Friday, August 24, 2007

Asian Bond Fund 2, Exchange Traded Fund and Market Reform

Asian Bond Fund 2 (ABF2) has been launched by the Executives’ Meeting of East-Asia and Pacific Central Banks (EMEAP) on May 2005. ABF 2 with total fund of USD 2 billion is divided into two funds, PAIF with USD 1 billion and country sub-funds with USD 1 billion. This fund will invest in domestic currency sovereign and quasi-sovereign bonds in eight EMEAP economies: Indonesia, Hong Kong, China, Singapore, South Korea, Malaysia, the Philippines, and Thailand.

ABF PAIF as an open-ended listed bond fund is the new asset class in Asia and also the first exchange-traded fund (ETF) issued by Asian financial institution. ETF as a hybrid security is aimed to track the index performance. It is similar with mutual fund but it is not considered as mutual funds. As it is traded like a stock, it provides low transaction cost, allowing investor to buy at minimum one share and having diversified product in one unit.

ABF is intended to foster the development of domestic and regional bond market by enhancing the demand side of bond market and encouraging the supply side to issue more bonds. However as ABF will only invest in local currency sovereign and quasi-sovereign bond, there is a big question whether the ABF’s role will give a significant impact to the supply side.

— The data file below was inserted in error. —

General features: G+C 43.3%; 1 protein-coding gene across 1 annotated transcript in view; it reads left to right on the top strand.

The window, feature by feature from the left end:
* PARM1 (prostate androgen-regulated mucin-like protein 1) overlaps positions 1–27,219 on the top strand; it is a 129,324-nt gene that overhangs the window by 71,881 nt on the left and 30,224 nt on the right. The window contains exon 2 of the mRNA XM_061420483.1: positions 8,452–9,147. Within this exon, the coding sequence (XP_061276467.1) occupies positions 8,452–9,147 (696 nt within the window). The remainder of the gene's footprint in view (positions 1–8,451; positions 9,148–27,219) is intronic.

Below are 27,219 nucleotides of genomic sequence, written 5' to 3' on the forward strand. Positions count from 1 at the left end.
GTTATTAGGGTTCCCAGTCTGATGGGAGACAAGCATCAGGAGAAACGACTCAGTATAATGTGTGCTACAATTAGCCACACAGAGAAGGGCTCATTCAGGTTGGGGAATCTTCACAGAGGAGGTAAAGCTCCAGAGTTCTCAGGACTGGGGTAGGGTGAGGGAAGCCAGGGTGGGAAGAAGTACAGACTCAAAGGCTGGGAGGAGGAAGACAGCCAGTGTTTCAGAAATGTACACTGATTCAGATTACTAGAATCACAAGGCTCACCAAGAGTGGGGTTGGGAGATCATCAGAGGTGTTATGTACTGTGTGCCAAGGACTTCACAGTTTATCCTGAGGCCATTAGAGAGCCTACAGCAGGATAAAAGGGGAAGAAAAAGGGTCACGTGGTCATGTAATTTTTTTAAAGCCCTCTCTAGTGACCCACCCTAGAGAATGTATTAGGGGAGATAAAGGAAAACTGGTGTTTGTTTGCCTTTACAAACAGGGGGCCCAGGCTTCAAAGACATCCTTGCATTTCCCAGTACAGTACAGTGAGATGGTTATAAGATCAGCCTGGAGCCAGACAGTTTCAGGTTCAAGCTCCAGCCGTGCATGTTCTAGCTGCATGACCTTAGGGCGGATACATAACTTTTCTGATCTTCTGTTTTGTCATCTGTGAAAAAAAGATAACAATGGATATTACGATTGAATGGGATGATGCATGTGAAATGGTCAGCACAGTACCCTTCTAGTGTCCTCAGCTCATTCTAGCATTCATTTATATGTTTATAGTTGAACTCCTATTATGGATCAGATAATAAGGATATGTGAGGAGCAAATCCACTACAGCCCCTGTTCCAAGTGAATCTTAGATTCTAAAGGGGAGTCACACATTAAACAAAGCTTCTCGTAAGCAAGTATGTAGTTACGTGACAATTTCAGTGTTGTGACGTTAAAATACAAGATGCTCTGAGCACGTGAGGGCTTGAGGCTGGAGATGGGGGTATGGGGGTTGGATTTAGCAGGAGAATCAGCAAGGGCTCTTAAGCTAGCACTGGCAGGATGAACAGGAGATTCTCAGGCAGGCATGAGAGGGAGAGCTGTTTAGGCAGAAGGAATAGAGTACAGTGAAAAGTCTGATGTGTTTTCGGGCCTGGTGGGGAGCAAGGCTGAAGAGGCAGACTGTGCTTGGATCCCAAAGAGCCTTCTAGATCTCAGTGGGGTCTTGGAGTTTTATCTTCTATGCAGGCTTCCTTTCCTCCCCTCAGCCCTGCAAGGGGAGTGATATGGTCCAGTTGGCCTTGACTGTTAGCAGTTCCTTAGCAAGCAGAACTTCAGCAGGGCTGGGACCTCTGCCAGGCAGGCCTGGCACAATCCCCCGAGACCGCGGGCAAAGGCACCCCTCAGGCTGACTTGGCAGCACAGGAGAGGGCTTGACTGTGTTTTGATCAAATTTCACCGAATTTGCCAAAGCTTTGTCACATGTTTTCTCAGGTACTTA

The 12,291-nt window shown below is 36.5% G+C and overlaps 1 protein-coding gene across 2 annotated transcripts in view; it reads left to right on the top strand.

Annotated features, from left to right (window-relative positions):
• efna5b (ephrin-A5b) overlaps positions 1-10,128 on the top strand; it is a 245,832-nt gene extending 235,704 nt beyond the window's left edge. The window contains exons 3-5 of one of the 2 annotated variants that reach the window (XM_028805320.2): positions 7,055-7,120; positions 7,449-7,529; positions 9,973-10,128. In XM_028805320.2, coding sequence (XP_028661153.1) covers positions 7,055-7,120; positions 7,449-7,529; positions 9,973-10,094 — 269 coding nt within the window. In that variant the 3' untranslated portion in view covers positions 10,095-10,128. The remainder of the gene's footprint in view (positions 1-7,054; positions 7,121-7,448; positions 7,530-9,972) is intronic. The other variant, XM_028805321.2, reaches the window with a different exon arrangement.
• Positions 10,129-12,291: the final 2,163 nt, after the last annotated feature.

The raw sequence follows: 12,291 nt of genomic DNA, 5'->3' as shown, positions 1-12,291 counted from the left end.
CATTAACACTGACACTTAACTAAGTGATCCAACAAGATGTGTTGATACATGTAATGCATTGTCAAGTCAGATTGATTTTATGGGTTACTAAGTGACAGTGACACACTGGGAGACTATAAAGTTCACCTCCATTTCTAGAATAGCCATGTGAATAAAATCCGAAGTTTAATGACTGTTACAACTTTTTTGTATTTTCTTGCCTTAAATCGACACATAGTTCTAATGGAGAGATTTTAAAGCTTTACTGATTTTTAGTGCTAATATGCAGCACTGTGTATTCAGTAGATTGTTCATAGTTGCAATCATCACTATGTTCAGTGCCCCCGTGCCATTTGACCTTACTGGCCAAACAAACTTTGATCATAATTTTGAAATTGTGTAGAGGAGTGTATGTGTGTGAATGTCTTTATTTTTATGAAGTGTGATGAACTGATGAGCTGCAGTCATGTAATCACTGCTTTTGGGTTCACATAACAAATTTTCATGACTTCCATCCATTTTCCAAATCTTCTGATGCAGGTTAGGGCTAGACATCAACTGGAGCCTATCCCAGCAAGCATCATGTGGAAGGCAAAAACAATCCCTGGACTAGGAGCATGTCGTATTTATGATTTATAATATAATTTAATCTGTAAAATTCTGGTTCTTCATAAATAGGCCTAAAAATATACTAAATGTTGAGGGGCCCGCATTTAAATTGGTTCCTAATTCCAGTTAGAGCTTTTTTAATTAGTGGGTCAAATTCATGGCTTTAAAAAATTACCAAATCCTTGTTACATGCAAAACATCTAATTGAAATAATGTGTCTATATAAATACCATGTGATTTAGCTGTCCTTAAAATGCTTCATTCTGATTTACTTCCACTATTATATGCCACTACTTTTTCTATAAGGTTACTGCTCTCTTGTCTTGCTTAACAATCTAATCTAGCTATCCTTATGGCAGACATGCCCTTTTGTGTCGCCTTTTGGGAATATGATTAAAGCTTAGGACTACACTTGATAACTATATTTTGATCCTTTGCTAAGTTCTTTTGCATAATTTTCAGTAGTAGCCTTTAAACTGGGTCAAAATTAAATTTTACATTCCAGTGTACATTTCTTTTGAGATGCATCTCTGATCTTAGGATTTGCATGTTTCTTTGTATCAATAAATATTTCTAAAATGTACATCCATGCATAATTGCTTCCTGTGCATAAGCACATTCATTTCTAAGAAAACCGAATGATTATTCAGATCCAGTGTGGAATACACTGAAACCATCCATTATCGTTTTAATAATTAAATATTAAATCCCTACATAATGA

The fact is ABF has been designed with strict policy in selecting bond thus it will only select high grade bond as its portfolio. In Asian markets, even few years after the 1997 financial crisis up to present, the demand for high grade bond remain strong. This left us with a somehow contradictory impression about the demand supply mechanism of high-grade bond. If the demand side is strong, what are the factors that cause the supply side not to give a strong positive response?

In case of Indonesia, I think there are two major constraints that cause low growth of high-grade bond, first is lack of benchmark yield curve and low liquidity and second is poor informational, legal and regulatory system. The first one imply to bond pricing and the second one imply to the risk which arguably it may cause one bond (eventually) gets lower rate (compares to the real/factual performance) and fall below the category of high grade bond.

On my view, the implementation of ABF has to be parallel with the market and regulatory reform. Obviously, ABF will create wider range of instrument for investors and help the domestic market to solve its liquidity and benchmark yield curve problems. The ABF ETF is expected to be the major step in the structure product and derivative investment in ASEAN markets. It is the local government’s challenge to make sure ABF ETF will get the right path and give the best impact to the development of bond market, locally and regionally.

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